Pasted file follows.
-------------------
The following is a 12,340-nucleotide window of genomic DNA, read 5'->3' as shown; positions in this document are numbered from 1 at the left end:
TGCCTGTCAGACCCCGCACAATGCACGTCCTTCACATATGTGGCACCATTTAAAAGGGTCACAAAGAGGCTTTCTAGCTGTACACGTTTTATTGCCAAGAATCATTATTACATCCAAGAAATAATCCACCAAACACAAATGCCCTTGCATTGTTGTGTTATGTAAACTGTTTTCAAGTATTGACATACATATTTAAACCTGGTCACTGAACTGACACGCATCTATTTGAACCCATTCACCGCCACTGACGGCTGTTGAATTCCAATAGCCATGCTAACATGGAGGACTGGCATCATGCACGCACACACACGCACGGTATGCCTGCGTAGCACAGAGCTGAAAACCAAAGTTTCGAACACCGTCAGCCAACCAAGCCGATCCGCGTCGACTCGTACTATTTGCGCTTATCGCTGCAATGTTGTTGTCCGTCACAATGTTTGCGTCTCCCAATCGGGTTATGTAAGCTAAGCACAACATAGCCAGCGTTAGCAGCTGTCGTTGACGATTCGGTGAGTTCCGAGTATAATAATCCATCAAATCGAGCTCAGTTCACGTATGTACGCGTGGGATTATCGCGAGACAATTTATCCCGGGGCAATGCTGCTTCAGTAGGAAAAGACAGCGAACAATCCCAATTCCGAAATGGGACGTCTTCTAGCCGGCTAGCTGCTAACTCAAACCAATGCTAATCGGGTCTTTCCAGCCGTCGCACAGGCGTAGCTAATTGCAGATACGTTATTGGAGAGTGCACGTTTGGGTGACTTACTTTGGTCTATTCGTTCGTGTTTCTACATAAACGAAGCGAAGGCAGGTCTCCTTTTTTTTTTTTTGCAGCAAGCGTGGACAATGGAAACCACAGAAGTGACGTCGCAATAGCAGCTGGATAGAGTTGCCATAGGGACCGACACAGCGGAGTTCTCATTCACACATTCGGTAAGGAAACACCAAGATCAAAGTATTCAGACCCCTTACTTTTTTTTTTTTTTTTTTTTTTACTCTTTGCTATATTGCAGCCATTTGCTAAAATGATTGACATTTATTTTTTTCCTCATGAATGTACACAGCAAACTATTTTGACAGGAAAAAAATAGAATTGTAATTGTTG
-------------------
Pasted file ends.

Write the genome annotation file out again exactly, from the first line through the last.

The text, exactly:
The following is a 12,340-nucleotide window of genomic DNA, read 5'->3' as shown; positions in this document are numbered from 1 at the left end:
TGCCTGTCAGACCCCGCACAATGCACGTCCTTCACATATGTGGCACCATTTAAAAGGGTCACAAAGAGGCTTTCTAGCTGTACACGTTTTATTGCCAAGAATCATTATTACATCCAAGAAATAATCCACCAAACACAAATGCCCTTGCATTGTTGTGTTATGTAAACTGTTTTCAAGTATTGACATACATATTTAAACCTGGTCACTGAACTGACACGCATCTATTTGAACCCATTCACCGCCACTGACGGCTGTTGAATTCCAATAGCCATGCTAACATGGAGGACTGGCATCATGCACGCACACACACGCACGGTATGCCTGCGTAGCACAGAGCTGAAAACCAAAGTTTCGAACACCGTCAGCCAACCAAGCCGATCCGCGTCGACTCGTACTATTTGCGCTTATCGCTGCAATGTTGTTGTCCGTCACAATGTTTGCGTCTCCCAATCGGGTTATGTAAGCTAAGCACAACATAGCCAGCGTTAGCAGCTGTCGTTGACGATTCGGTGAGTTCCGAGTATAATAATCCATCAAATCGAGCTCAGTTCACGTATGTACGCGTGGGATTATCGCGAGACAATTTATCCCGGGGCAATGCTGCTTCAGTAGGAAAAGACAGCGAACAATCCCAATTCCGAAATGGGACGTCTTCTAGCCGGCTAGCTGCTAACTCAAACCAATGCTAATCGGGTCTTTCCAGCCGTCGCACAGGCGTAGCTAATTGCAGATACGTTATTGGAGAGTGCACGTTTGGGTGACTTACTTTGGTCTATTCGTTCGTGTTTCTACATAAACGAAGCGAAGGCAGGTCTCCTTTTTTTTTTTTTGCAGCAAGCGTGGACAATGGAAACCACAGAAGTGACGTCGCAATAGCAGCTGGATAGAGTTGCCATAGGGACCGACACAGCGGAGTTCTCATTCACACATTCGGTAAGGAAACACCAAGATCAAAGTATTCAGACCCCTTACTTTTTTTTTTTTTTTTTTTTTTACTCTTTGCTATATTGCAGCCATTTGCTAAAATGATTGACATTTATTTTTTTCCTCATGAATGTACACAGCAAACTATTTTGACAGGAAAAAAATAGAATTGTAATTGTTG